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Northwestern Buffett Institute for Global Affairs

Tom Donilon and Annelise Riles

Tom Donilon, former national security advisor, on cybersecurity and the "return of geopolitical competition"

There are two nations that have the ability to control the standard of technology for the next 50 years: the US and China....This is more important than tariffs and trade.”

Tom Donilon

Former National Security Advisor Tom Donilon recently sat down with Buffett Institute Executive Director Annelise Riles for a conversation about current and future threats to United States national security.

“Experts like Tom Donilon bring deep knowledge and unique perspective to cutting-edge debates about global affairs,” says Riles. “Through discussions like this one, we foster a two-way conversation between the academy and the world. We learn from the policy community and hopefully share the insights of the scholarly community with policy-makers as well.”

Donilon shared his expertise in international cybersecurity, economics, and energy issues to a crowd of more than 130 Northwestern parents, students, faculty, and staff as part of the Family Weekend events program. In addition to having closely advised three presidents on policy and security, Donilon is also a parent of a first-year undergraduate student at Northwestern.

Donilon spoke about his own career path, which began in 1977 when he worked as a political aide for President Carter. He gave some advice to students looking to forge their own career path in public policy and global leadership:

“From a policymaker perspective, the things that were most important is: read history, and read it all the time, and secondly, write. Do public service at some time in your life. It can be part time, full time, but you won’t remember anything more, you’ll feel good about it, and you’ll do a lot of good for the world.”

Global threats in a changing geopolitical climate

Russia, China, and the changing nature of their respective relationships with the US and the world were major topics of discussion.

“We have seen the return of geopolitical competition. For 25 years, following the Cold War, we had relationships between and among the great powers like China and Russia that were constructive and productive,” he said. “But now, Russia has become actively hostile, and we have entered a much more competitive phase in our relationship with China.”

He also cited a destabilized Middle East and the rise of populism as factors in the changing geopolitical climate, along with the new reality that the United States is a source of uncertainty in the world.

“If it feels unusually unstable today, it’s actually quantifiably the case,” he said, citing a recent report that the number of volatile and unstable situations has been this high only twice since World War II.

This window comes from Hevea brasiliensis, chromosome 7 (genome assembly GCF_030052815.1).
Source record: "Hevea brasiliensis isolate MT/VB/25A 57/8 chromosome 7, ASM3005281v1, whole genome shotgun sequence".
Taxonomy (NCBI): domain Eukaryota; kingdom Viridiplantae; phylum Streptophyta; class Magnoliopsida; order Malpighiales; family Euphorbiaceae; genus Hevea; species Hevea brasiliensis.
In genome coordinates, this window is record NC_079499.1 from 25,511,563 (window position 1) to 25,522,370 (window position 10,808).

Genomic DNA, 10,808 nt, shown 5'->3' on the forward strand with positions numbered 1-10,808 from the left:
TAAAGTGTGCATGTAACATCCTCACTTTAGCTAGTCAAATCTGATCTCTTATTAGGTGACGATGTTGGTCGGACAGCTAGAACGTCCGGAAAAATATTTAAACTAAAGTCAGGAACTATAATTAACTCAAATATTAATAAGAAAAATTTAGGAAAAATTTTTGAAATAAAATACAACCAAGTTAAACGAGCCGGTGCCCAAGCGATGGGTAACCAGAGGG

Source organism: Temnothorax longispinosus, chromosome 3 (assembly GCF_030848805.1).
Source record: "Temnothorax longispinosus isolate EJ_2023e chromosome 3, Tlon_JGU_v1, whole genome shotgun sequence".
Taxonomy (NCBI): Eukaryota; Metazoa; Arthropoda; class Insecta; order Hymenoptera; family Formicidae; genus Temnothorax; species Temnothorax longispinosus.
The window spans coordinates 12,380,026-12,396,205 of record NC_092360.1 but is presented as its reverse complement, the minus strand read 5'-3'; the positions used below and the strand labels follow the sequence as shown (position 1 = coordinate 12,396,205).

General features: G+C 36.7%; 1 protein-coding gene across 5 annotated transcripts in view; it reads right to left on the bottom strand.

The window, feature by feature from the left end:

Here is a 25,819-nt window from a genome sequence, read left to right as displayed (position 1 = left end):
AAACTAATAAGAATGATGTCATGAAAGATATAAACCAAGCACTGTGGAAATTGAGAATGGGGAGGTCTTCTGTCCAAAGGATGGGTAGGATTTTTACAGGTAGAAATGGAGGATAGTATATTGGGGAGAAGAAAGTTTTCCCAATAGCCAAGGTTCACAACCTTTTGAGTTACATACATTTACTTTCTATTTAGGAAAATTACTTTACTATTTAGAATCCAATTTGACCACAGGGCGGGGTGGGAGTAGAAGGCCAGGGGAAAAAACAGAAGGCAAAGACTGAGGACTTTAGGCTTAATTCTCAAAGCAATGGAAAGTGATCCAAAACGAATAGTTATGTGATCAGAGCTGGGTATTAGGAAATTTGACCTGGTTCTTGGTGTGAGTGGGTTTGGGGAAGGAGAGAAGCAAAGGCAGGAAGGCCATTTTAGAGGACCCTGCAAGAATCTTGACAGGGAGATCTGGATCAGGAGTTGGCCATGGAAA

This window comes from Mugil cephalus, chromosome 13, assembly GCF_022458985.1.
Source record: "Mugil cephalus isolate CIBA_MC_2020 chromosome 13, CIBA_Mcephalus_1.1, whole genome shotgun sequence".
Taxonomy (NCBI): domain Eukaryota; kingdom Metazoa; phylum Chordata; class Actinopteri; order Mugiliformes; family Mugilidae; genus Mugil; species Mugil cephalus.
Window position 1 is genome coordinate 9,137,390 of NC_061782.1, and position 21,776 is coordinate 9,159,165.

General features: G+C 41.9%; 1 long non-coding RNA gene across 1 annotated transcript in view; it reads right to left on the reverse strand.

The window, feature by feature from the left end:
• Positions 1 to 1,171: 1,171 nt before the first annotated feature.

Technology, innovation, and cybersecurity

Technology is one of Donilon’s biggest international security and policy concerns.

“There are two nations that have the ability to control the standard of technology for the next 50 years: the US and China. Who’s going to get the command of this technology? This is more important than tariffs and trade. We worry too much about what China’s doing, and the most important thing should be what we, the United States, are doing with our own research and development.”

He also discussed how technology affects military strategy and war: “We have air, land, and sea, and now cyber will be part of every country’s war plan. We are very uneven right now with cybersecurity. The technology is there, but the distribution is uneven – some sectors are behind, in part because it’s so expensive.”

He expressed concerns about the Internet of Things and the need to impose security standards on the billions of household appliances that will be connected to the internet, much like how electrical appliances are inspected and guaranteed that they won’t light on fire.

Climate change as a national security threat

Donilon was asked whether global climate change was a national security threat and whether it was being taken seriously by members of the United States government.

“The people I found in government who were most concerned about climate change were our uniformed officers,” he said. “They are all over the world and are among some of the most strategic thinkers in the US government… And when they look at the threat to our economy, reduced food supply, increased disease, the US military gives the strongest testimony of anybody in the government of the threat of climate change.”

Looking toward a better future

Despite building a career out of predicting and identifying threats, Donilon remains optimistic about the future of the United States.

“The US has tremendous assets: great university systems, a dominant military, innovation, great companies, tremendous geography – we’re the most secure great power in history, we’ve got friendly nations to the North and South, two huge oceans on either side, tremendous natural resources, the ability to feed ourselves, we’re an energy superpower. On the liabilities side, it’s almost all about us: deficits and debt, infrastructure, our education system, immigration system, political system.

“And if you go through that list, absolutely every one of these challenges is conquerable, every single one, and it’s a matter of political will to fix them.”